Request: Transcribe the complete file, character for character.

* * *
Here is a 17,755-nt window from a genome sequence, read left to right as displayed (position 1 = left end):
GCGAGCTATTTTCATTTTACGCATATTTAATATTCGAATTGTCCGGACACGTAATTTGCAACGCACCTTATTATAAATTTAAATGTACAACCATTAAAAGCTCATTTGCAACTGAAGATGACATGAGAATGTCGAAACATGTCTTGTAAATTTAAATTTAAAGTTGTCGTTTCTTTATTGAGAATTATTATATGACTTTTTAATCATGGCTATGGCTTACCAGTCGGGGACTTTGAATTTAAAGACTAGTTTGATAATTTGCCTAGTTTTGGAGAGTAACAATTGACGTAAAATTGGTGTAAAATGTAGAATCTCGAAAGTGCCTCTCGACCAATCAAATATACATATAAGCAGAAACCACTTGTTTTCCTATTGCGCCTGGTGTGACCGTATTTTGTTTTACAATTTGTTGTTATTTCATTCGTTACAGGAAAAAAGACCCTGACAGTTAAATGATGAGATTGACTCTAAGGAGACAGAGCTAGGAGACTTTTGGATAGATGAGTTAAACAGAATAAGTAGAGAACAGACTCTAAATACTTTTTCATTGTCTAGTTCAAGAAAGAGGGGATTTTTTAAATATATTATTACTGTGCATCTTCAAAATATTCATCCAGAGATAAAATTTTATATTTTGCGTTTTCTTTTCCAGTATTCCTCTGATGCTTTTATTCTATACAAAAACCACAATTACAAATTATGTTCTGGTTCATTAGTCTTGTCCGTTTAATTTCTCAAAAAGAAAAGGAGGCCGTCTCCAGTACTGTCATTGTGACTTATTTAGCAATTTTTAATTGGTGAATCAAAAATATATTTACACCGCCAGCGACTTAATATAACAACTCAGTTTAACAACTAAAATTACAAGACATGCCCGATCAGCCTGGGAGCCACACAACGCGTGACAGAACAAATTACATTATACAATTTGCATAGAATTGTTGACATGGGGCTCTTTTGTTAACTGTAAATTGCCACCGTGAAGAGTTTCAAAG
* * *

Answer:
Here is a 17,755-nt window from a genome sequence, read left to right as displayed (position 1 = left end):
GCGAGCTATTTTCATTTTACGCATATTTAATATTCGAATTGTCCGGACACGTAATTTGCAACGCACCTTATTATAAATTTAAATGTACAACCATTAAAAGCTCATTTGCAACTGAAGATGACATGAGAATGTCGAAACATGTCTTGTAAATTTAAATTTAAAGTTGTCGTTTCTTTATTGAGAATTATTATATGACTTTTTAATCATGGCTATGGCTTACCAGTCGGGGACTTTGAATTTAAAGACTAGTTTGATAATTTGCCTAGTTTTGGAGAGTAACAATTGACGTAAAATTGGTGTAAAATGTAGAATCTCGAAAGTGCCTCTCGACCAATCAAATATACATATAAGCAGAAACCACTTGTTTTCCTATTGCGCCTGGTGTGACCGTATTTTGTTTTACAATTTGTTGTTATTTCATTCGTTACAGGAAAAAAGACCCTGACAGTTAAATGATGAGATTGACTCTAAGGAGACAGAGCTAGGAGACTTTTGGATAGATGAGTTAAACAGAATAAGTAGAGAACAGACTCTAAATACTTTTTCATTGTCTAGTTCAAGAAAGAGGGGATTTTTTAAATATATTATTACTGTGCATCTTCAAAATATTCATCCAGAGATAAAATTTTATATTTTGCGTTTTCTTTTCCAGTATTCCTCTGATGCTTTTATTCTATACAAAAACCACAATTACAAATTATGTTCTGGTTCATTAGTCTTGTCCGTTTAATTTCTCAAAAAGAAAAGGAGGCCGTCTCCAGTACTGTCATTGTGACTTATTTAGCAATTTTTAATTGGTGAATCAAAAATATATTTACACCGCCAGCGACTTAATATAACAACTCAGTTTAACAACTAAAATTACAAGACATGCCCGATCAGCCTGGGAGCCACACAACGCGTGACAGAACAAATTACATTATACAATTTGCATAGAATTGTTGACATGGGGCTCTTTTGTTAACTGTAAATTGCCACCGTGAAGAGTTTCAAAG